BAGHDAD, Oct. 25 (Xinhua) -- At least 30 people have been killed and more than 2,300 wounded as thousands of angry Iraqis rallied Friday in some Iraqi cities including the capital here in a new wave anti-government demonstrations over living conditions.

Since early morning, protesters swarmed into the Tahrir Square in downtown Baghdad on the eastern side of the Tigris River and frequently tried to cross the nearby al-Jumhouriyah Bridge to reach the Green Zone, the government's administrative center, but were prevented by riot police.

The repeated attempts to cross the bridge prompted the security forces to completely close it with three-meter-high concrete blocks.

Protests also broke out on Friday in other cities in several southern and central provinces, including Dhi Qar, Basra, Maysan, Diwaniya, Muthanna, Karbala, Wasit and Najaf, where protesters called for reform, accountability for corruption and job opportunities.

A statement by the Iraqi Independent High Commission for Human Rights (IHCHR) said that the commission's teams have documented the burning of and damaging of some 50 government buildings and party headquarters in the provinces of Diwaniya, Maysan, Wasit, Dhi Qar, Basra, Babil, Muthanna and Karbala.

The clashes resulted in the killing of 30 people, including security members, the IHCHR said, noting that eight people were killed in Baghdad, nine in Maysan and Dhi Qar each and four in both Basra and Muthanna.

IHCHR said in an earlier statement that "most of the casualties occurred as a result of gunshot wounds, tear gas and rubber bullets."

It said the number of the wounded has risen to 2,312, including both the demonstrators and security forces, mostly in Baghdad, where 1,493 people were wounded.

IHCHR also said that the authorities in the four provinces of Dhi Qar, Basra, Muthanna and Wasit have declared a curfew until further notice.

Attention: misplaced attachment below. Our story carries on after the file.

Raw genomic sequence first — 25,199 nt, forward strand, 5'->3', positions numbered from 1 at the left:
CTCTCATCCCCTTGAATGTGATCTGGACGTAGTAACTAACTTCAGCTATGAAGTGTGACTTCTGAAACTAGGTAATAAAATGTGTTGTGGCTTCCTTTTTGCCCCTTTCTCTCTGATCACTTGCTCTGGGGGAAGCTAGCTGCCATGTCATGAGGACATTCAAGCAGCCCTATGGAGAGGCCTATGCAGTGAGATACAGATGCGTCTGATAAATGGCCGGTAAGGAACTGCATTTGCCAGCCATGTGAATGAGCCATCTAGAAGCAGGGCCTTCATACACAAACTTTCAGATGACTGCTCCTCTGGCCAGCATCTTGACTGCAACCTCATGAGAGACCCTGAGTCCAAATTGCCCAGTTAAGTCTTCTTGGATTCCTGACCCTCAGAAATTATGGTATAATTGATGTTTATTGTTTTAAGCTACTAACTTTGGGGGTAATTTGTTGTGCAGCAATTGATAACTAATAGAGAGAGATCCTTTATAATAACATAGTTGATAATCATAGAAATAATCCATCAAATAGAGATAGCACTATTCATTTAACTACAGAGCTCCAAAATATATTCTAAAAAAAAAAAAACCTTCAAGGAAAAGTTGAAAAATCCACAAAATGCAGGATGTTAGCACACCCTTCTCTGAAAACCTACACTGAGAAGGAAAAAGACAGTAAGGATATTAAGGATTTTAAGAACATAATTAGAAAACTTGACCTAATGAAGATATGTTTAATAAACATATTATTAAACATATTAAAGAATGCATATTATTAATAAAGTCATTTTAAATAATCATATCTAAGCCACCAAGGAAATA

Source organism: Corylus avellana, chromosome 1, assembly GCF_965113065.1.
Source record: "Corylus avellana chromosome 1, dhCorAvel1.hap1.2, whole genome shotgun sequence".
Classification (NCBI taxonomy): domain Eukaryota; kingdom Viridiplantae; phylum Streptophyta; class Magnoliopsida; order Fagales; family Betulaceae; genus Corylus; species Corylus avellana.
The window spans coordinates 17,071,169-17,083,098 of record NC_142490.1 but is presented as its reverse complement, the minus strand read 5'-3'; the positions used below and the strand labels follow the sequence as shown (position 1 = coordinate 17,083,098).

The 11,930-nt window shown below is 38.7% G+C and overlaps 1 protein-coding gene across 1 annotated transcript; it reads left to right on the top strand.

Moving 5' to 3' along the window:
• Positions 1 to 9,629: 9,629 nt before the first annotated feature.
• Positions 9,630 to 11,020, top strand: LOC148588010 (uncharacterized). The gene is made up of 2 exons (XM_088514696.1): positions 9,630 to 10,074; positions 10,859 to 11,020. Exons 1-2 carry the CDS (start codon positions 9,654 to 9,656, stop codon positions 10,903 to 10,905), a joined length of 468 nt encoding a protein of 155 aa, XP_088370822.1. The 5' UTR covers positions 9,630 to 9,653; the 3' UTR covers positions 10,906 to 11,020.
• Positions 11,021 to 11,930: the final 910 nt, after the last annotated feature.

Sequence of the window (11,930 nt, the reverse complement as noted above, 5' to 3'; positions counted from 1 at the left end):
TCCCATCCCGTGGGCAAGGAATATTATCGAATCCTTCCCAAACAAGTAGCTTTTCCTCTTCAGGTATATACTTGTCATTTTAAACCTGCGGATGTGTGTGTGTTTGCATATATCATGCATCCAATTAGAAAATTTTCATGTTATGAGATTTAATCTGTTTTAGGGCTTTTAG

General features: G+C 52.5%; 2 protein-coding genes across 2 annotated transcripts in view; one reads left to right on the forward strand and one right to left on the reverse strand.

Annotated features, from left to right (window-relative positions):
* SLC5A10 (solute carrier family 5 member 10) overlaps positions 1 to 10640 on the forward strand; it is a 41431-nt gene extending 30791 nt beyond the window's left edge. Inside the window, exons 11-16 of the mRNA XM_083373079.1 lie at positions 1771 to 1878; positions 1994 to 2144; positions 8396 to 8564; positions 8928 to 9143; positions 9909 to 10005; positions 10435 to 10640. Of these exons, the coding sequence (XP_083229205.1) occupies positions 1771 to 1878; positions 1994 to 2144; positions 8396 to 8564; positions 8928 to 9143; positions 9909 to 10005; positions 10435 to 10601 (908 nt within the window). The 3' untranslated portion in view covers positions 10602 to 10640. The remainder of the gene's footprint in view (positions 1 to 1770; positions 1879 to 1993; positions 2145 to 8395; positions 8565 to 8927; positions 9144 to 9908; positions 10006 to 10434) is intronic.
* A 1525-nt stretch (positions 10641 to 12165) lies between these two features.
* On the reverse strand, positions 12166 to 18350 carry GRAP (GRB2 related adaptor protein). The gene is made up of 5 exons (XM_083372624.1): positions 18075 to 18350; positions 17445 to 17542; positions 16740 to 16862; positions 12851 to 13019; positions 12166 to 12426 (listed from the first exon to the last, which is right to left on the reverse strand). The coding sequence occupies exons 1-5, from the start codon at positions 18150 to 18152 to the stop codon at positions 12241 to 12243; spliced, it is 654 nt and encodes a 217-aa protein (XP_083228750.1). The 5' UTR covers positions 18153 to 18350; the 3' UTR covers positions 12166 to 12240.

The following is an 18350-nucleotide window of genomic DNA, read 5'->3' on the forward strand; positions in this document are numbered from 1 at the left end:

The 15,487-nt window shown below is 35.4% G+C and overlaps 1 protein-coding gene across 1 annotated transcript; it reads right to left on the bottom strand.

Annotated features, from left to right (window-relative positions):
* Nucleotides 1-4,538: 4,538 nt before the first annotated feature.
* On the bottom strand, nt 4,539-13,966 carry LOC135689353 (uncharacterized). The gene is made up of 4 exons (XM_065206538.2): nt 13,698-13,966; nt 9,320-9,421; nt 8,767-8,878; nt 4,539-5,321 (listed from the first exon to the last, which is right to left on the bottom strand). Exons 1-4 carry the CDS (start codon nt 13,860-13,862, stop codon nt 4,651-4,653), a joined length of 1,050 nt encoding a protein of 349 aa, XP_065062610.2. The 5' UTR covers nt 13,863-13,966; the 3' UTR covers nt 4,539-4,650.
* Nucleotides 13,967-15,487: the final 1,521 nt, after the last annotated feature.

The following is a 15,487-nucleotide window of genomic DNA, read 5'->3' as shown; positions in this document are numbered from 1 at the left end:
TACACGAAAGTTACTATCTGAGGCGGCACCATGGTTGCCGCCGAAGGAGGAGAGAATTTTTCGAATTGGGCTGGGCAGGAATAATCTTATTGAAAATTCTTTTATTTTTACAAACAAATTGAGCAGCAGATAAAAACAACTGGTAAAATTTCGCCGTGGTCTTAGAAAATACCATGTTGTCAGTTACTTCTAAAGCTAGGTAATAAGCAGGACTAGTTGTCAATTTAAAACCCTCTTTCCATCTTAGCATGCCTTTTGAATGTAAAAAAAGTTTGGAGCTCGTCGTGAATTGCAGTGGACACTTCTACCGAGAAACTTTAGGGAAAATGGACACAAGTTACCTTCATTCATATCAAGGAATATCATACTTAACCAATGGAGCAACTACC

Shiite cleric Ayatollah Ali al-Sistani called on both the protesters and the security forces to be fully committed to peaceful demonstrations and prevent violence and sabotage.

The demonstrations came after Prime Minister Adel Abdul Mahdi made a televised speech, in which he warned of chaos if the government resigns, and promised a cabinet reshuffle, more job opportunities and the establishment of a court to prosecute corrupt officials.

Earlier this month, massive protests erupted in Baghdad and other central and southern provinces for similar reasons that left 157 killed, including security forces.

The Iraqi government responded by presenting packages of reforms aimed at providing job opportunities, building housing complexes, paying stipends to the poor and scaling up the fight against corruption.

On Monday, a high-level panel tasked to probe the killing of some 149 protesters and eight security members during the previous wave of anti-government protests announced its final report, and suggested sacking and prosecuting a number of security officers.

The panel confirmed that there were no direct orders from the high-level security authority to open fire at protesters. Some security officers used excessive force with live ammunition due to their "weak command and control during the protests" that led to high casualties.